If Assam CM can resign for “temporary setback” to party in general elections, should he not have resigned following clashes and riots?
Sanskrita Bharadwaj | May 16, 2014
Tarun Gogoi may have started the season of taking “full responsibility” for the Congress party. With the party’s performance taking a nosedive in the state, the Assam chief minister announced his resignation pretty early into the counting process on Friday.
Assam had always been regarded a Congress stronghold, and the party has been ruling the state since 2001. Gogoi is into his third term as chief minister.
As of 6 pm, with most votes counted, the Congress was projected to get two or three out of the state’s 14 seats – down from seven in the 2009 general elections. Worse, having denied the existence of any Modi in the state for so long, the BJP is poised to win seven – up from its tally of four in 2009.
More worrying, the BJP has more than doubled its vote share in these five years – from 17.21 percent in 2009 to 36.5 percent this time.
The AIUDF is set to get three seats, while Independent candidate Urkhao Gwra Brahma is set to defeat transport minister and sitting MLA Chandan Brahma of Congress’s alliance partner Bodoland People’s Front in the trouble-torn Kokrajhar constituency.
Not long after Gogoi’s announcement, reports from Mumbai indicated Maharashtra chief minister Prithviraj Chavan could also tender his resignation. And by late afternoon, as the trends turned into results, and which announced loud and clear that the Congress had been flattened across the country, party president Sonia Gandhi and vice-president Rahul, too, joined the responsibility-taking brigade. "The Congress has done pretty badly, and there is a lot to think about. I hold myself responsible," Rahul Gandhi said.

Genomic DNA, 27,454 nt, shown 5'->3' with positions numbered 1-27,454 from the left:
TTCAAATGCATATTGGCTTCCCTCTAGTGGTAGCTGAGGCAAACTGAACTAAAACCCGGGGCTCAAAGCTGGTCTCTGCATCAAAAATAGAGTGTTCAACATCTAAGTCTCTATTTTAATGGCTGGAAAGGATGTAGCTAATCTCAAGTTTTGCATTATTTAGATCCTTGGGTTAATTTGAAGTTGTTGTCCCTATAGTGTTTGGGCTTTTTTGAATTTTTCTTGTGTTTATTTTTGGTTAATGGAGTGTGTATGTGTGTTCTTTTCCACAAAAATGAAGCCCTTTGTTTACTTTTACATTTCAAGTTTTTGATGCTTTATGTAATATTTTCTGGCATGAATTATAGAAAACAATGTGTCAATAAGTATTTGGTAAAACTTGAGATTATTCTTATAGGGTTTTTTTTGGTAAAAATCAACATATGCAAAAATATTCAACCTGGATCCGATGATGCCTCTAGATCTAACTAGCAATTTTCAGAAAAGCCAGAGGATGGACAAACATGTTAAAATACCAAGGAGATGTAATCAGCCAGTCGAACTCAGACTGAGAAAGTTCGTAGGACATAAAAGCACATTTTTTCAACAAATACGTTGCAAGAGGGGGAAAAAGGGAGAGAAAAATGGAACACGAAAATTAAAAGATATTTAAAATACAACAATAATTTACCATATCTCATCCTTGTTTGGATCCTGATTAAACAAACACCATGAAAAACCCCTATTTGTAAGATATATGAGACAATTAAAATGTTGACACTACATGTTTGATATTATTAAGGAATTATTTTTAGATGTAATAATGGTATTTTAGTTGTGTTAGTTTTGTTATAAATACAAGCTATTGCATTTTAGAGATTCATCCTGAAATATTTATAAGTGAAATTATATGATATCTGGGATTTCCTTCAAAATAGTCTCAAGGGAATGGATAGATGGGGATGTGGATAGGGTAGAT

Addressing the joint press conference with her son, Sonia Gandhi said, "As (the Congress) president, I take responsibility for the defeat.”
In Guwahati, meanwhile, Gogoi called the Congress defeat a “temporary setback” and assured that the party would soon “bounce back”.
This prompted many to question his loyalty and responsibility as the state’s chief minister: is it to the people, as should be the case, or to the party, as is turning out in this case? If Gogoi can resign for a “temporary setback” for the party in the general elections despite getting the mandate from the people in the assembly elections, should CMs, then, not resign following largescale clashes and riots? Are such tragedies not a setback – and a huge one, with more long-term effects – for the state, and its people?
Perhaps Gogoi, who has seen communal and sectarian clashes haunt his state in recent times, has some answering to do.
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